a repost from the archives . . .
I was thinking last week, walking quiet and heavy under the burden of the kindness of others, that it seems God breaks me every Christmas. He breaks my heart, my will, my pride, and when I start to think that, yes, here I am standing on these two feet, I find myself broken again.
Christmas seems like the wrong time to be broken, like an unfair time. Break me in summer and sunshine, maybe, or at Halloween– yes, what would be wrong with a little breaking at Halloween, if breaking must come, so that I have time to build up again in time for Joy! and Mirth! and Celebration! at Christmas. Christmas isn’t supposed to be hard.
So we tell ourselves, remembering perhaps with misty softness some childhood magic before life became so rocky and grown-up and responsible and sometimes just flat-out horrible. Or perhaps we let ourselves be drawn into the message the commercials sing loud and brazen: buy your happiness here! and we rush and overspend and panic to purchase or create the perfect Christmas for ourselves and our children and then, when the toys we thought so important lie broken an hour after the ribbon is untied, we crash down and think of how unfair it is that Christmas should be so hard.
We are deceived.
For Christmas, whatever we think it should be or do, serves as a magnifying glass for the hurts and insecurities and griefs and shames and inequities in our lives. Whether we compare our Christmas to some romantic half-truth memory, or the Christmas our neighbors are having, or the lies the stores sell us all wrapped up in pretty paper, we find our Christmases never match up. And we feel that sting, and cry out– where is my peace on earth?
Perhaps we compare our Christmas to the wrong Christmas. Perhaps instead of looking around us, we should look back– back– two thousand years back to that barn and that baby. You want an imperfect Christmas? Behold the young unwed mother; the long, miserable journey; the inn with no room; the manger.
Why did He come that way? Why did He come in such a tiny, broken way, instead of like the Mighty God Jehovah that He was?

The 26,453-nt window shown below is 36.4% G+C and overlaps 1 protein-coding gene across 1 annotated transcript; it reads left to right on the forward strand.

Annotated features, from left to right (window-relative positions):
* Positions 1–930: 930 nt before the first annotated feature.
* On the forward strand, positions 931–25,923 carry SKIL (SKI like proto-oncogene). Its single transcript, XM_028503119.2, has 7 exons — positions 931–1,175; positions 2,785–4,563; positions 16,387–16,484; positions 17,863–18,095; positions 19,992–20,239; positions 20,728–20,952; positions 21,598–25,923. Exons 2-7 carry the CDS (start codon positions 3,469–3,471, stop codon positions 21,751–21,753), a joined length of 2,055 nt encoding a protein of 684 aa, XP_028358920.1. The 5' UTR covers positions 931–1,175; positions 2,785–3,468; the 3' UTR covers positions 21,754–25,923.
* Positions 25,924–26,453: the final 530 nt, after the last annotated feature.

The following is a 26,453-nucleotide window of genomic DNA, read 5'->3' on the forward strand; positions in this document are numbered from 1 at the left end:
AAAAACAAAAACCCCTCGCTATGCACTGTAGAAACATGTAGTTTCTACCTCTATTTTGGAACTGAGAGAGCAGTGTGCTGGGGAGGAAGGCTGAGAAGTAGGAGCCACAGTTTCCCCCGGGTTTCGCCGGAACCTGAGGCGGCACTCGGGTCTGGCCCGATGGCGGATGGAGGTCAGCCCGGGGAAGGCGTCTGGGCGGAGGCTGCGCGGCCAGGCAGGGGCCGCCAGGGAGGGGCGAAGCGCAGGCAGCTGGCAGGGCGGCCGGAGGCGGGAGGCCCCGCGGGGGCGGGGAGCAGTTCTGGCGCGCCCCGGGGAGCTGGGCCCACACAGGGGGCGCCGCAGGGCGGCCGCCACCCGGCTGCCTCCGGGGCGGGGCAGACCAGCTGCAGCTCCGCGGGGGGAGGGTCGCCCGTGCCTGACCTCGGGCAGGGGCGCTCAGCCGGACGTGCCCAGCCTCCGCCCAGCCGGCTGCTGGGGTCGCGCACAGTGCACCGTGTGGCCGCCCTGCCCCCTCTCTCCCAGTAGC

He came because we are broken. He came to meet us, here, in our lowliness, our fallen shame, our griefs and sorrows, our broken hearts and our pain and our desperate needy brokenness. And He came with peace and goodwill, but we look under the tree or in our wallet or in that empty chair at our dinner table to find it instead of looking to Him.
Surely He has borne our griefs, carried our sorrows!
In the middle of our brokenness, He finds us, and when we sit alone in sorrow or put on a show of cheer for our children or spend another sleepless night in worry and pain, He is there. And He is the God of all comfort.
And He is with us, not in spite of our brokenness, but because of it. For it.
He whose coming we celebrate at Christmas came in brokenness, and carried our brokenness to His tree, and bears it for us and with us and is always, always here– our Emmanuel– always and forever when we look for Him.
And so if you, like me, face a Christmas this year with a shadow overhead– big or small– or more than one shadow– be it loneliness, illness, financial distress, disappointment, discouragement, loss, grief– will you remember with me that He came for you, for this very Christmas, this very imperfect, broken holiday? And will you let Him be your Prince of Peace?
He has come. He abides with us. He is the answer for this broken Christmas.